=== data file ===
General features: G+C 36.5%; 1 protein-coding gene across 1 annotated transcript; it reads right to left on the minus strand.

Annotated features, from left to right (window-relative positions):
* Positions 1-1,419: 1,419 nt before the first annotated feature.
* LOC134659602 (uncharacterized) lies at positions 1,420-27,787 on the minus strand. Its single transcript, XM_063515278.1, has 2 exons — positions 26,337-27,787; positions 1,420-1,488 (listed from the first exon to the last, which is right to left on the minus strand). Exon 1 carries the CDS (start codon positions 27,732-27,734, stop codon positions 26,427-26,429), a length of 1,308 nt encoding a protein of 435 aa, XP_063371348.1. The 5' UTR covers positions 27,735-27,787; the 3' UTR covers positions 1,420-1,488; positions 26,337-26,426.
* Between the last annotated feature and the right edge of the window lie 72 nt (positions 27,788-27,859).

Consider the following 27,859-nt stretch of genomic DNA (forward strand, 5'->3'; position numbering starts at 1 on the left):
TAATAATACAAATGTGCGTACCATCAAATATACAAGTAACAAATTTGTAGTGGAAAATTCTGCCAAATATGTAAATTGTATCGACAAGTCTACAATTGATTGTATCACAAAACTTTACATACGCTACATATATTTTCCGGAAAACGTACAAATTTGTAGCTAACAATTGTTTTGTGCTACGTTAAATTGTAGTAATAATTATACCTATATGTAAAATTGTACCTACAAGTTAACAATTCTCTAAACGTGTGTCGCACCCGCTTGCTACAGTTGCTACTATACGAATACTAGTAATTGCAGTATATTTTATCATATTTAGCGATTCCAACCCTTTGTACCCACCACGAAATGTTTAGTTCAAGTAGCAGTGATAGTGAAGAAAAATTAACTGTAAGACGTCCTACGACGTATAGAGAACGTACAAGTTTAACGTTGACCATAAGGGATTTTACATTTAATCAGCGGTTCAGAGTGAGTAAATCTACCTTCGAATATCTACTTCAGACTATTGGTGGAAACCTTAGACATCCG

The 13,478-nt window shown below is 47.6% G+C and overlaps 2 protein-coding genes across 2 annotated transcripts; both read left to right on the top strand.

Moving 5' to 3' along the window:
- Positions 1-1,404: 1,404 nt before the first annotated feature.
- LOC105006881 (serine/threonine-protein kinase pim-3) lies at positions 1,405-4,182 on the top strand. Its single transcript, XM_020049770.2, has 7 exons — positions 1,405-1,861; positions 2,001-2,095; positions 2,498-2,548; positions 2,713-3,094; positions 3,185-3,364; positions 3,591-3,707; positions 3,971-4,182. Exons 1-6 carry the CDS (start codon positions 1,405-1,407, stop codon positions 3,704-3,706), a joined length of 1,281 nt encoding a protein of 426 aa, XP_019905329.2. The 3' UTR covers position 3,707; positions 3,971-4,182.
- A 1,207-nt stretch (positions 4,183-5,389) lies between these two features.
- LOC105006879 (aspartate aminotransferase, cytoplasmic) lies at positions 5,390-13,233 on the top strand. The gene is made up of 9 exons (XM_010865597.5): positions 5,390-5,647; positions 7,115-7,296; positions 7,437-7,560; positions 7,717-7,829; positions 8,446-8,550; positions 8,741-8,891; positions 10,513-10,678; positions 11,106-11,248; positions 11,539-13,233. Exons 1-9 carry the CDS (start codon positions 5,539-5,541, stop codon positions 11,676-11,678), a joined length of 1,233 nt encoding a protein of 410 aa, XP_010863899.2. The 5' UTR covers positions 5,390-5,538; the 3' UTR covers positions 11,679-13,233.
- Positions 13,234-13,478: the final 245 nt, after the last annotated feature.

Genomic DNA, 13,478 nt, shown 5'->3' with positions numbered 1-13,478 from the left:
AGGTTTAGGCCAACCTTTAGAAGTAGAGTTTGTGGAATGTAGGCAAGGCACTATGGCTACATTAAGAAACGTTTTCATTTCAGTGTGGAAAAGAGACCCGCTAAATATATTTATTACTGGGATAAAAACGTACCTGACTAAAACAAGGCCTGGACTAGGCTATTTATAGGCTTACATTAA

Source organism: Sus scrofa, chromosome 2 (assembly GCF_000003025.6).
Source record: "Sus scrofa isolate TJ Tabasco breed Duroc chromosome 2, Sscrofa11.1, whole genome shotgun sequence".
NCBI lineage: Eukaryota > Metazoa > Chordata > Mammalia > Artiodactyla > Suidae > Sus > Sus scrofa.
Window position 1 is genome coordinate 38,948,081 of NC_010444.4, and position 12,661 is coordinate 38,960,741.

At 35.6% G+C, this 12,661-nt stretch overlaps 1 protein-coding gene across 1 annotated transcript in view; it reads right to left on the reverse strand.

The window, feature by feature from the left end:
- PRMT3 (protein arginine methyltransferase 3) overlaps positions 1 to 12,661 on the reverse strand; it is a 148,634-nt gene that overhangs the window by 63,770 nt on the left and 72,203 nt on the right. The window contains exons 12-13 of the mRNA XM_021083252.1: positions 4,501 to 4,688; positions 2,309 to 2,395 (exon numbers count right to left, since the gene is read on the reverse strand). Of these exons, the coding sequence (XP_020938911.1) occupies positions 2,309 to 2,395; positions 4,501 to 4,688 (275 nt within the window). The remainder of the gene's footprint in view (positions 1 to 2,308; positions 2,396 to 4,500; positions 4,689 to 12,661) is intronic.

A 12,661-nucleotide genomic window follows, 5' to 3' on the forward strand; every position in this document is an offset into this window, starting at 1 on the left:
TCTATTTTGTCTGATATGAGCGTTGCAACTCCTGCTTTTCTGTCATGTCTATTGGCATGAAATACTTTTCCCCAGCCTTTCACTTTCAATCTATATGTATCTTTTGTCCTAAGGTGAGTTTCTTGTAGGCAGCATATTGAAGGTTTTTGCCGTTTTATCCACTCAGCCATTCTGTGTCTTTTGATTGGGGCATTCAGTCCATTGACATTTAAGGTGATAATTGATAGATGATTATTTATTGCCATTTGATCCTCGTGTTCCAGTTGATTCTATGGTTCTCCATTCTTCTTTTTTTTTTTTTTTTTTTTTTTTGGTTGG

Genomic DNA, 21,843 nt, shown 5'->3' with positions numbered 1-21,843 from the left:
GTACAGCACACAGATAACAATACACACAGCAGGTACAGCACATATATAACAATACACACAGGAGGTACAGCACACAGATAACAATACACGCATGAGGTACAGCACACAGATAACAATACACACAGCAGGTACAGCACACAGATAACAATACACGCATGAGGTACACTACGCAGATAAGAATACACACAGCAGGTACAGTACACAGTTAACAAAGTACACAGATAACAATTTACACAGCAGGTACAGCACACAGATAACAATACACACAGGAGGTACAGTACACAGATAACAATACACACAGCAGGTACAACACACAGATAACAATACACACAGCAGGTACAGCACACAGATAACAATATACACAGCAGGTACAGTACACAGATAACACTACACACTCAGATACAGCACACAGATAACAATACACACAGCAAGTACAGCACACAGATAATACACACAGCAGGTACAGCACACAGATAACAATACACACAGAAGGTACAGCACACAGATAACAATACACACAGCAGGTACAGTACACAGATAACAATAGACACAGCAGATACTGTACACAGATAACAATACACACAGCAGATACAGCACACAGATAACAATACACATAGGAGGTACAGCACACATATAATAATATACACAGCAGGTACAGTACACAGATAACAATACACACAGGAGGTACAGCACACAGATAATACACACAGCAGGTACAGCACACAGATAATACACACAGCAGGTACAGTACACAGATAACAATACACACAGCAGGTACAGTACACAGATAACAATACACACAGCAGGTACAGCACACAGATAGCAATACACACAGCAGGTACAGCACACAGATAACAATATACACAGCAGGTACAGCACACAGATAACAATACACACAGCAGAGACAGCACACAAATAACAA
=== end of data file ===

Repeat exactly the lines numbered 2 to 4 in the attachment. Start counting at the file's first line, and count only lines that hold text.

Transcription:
Annotated features, from left to right (window-relative positions):
* Positions 1-1,419: 1,419 nt before the first annotated feature.
* LOC134659602 (uncharacterized) lies at positions 1,420-27,787 on the minus strand. Its single transcript, XM_063515278.1, has 2 exons — positions 26,337-27,787; positions 1,420-1,488 (listed from the first exon to the last, which is right to left on the minus strand). Exon 1 carries the CDS (start codon positions 27,732-27,734, stop codon positions 26,427-26,429), a length of 1,308 nt encoding a protein of 435 aa, XP_063371348.1. The 5' UTR covers positions 27,735-27,787; the 3' UTR covers positions 1,420-1,488; positions 26,337-26,426.